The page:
Math class was divided into 2 sections. The Student was in a group of 21 with 2 teachers and an aide. Science and social studies were whole class presentations, followed by discussions, testing and report writing. Ms. Everett taught written language to the entire class, focussing on writing strategies that supported content instruction. She followed the Gateway Writing Curriculum and state curricular guidelines. These provide a structured scope and sequence to writing instruction, but do not use packaged materials or content. The fifth grade also attended classes in art, physical education, health, computers, languages, industrial tech. and band. (Everett) Ms. Everett described the 5 th grade curriculum as language-based, but not small group.
Ms. Everett also provided some after-school and summer tutoring to the Student. During those tutoring sessions she concentrated on phonographics “Great Leaps” instruction (a non-rule based reading fluency program), vocabulary development at the 5 th grade level and preteaching/reinforcement for math, science, social studies reading and language. She testified that the Student appeared to have intact comprehension and inferential abilities, as well as many useful, foundational phonological skills. He had difficulty decoding words, and had an impulsive approach to language tasks. His oral reading was not fluent. Yet, Ms. Everett testified, the Student made “excellent, effective” progress over the course of the fifth grade year. He entered the year as a reluctant writer whose work was characterized by incomplete sentences and progressed to independent completion of an ocean animal project. He began the school year by haltingly reading low-level text and ended the school year haltingly reading grade level text. He started the school year at the 2 nd grade level in the “Great Leaps” fluency training program and ended the school year at the 4 th grade level. He was always motivated, eager, cheerful, engaged and participatory. He was organized and readily shared his good fund of general knowledge. He volunteered to read aloud to the entire class. (Everett)
4) In November of his 5 th grade year (2002) the Student was evaluated by Cathy Mason of the Center for Children with Special Needs at New England Medical Center. (P-30, P-16) Ms. Mason found that the Student’s functional reading skills were at a late 2 nd grade to early 3 rd grade level, with unstable and labored phonetic decoding skills. Written language and math skills fell in the broadly average range. She reported that the Student’s IEP provided for a daily 45 minute period of reading/writing support in the regular classroom and three hours of reading-tutoring after school. Ms. Mason recommended that the Student receive:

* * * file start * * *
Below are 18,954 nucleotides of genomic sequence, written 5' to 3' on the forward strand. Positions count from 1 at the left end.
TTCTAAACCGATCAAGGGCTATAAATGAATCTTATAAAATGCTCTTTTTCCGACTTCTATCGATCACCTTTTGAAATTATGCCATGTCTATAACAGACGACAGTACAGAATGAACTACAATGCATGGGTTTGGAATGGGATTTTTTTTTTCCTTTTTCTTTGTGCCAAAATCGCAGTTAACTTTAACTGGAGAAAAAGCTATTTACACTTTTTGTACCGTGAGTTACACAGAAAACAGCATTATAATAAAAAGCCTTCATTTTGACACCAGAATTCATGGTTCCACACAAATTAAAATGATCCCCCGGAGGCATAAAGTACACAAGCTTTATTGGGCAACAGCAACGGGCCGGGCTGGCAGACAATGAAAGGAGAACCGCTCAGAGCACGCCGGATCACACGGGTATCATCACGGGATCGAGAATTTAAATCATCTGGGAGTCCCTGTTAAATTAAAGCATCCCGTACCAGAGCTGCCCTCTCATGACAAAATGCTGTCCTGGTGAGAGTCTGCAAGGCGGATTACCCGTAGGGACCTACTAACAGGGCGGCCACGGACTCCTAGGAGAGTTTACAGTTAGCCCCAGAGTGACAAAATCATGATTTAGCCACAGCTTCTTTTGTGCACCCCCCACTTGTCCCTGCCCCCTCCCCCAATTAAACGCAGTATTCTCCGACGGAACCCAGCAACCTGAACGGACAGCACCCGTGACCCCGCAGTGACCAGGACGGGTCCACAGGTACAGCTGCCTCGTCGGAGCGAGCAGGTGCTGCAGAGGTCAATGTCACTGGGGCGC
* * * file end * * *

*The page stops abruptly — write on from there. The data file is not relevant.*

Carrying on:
“ at least 2 hours per day of substantially separate language arts instruction using highly structured, rule based approaches designed for dyslexic students. Instruction should be delivered in small groups (3-4) students with similar learning needs/levels, by a trained, experienced special educator. He will require substantial reading/writing accommodations in content area classes.”
Ms. Mason also recommended consideration of a “full time learning disabilities placement.” (P-16)
5) On January 15, 2003, the Team reconvened to consider the results of Ms. Mason’s evaluation. Ms. Everett testified that although she was not surprised by the test scores reported by Ms. Mason, she was disturbed that the examiner apparently did not know about all the services in place in the 5 th grade for the Student. The IEP in effect, developed for the 4 th grade, did not set out with specificity the 5 th grade program. Ms. Everett offered to write an Amendment to the IEP which would accurately reflect the special education services the Student was receiving in the 5 th grade. (Compare the IEPs set out at S-3 and P-18). The January 2003 IEP Amendment did not alter the goals, methods or placement listed on the prior accepted IEP. According to Ms. Everett the Amendment added MCAS results, progress notes, and an accurate service delivery grid:
Small group reading (special education) daily 50 minutes; individual reading (special education) daily 20 minutes; writing instruction (special education and regular) 3x wk 45 minutes; individual writing (special education and regular) daily 20 minutes; tutoring special education-after school 3x 60 minutes. The Parents took no action on the Amendment (Everett; S-3, P-18)
6) At the January meeting the Team also discussed the Student’s progress. Ms. Everett, as his classroom special educator and one of his after school tutors reported that the Student was making “excellent” progress in all areas of school functioning. In particular she noted progress toward the goals in his IEP addressing reading, writing, and confidence. (Everett, S-18) Catherine Poudrier tutored the Student three times a week during the summer before 5 th grade. Ms. Poudrier used the “Phonographics” program, a structured reading instruction program. The student began the program at the 2 nd grade instructional/frustration level. By January 2003, the Student had progressed to the 4 th grade instructional level. (Paudrier; S-22, P-17) I place great weight on the testimony of Ms. Everett and Ms. Poudrier as I found them both to be thoughtful and candid witnesses and there is no contrary evidence in the record.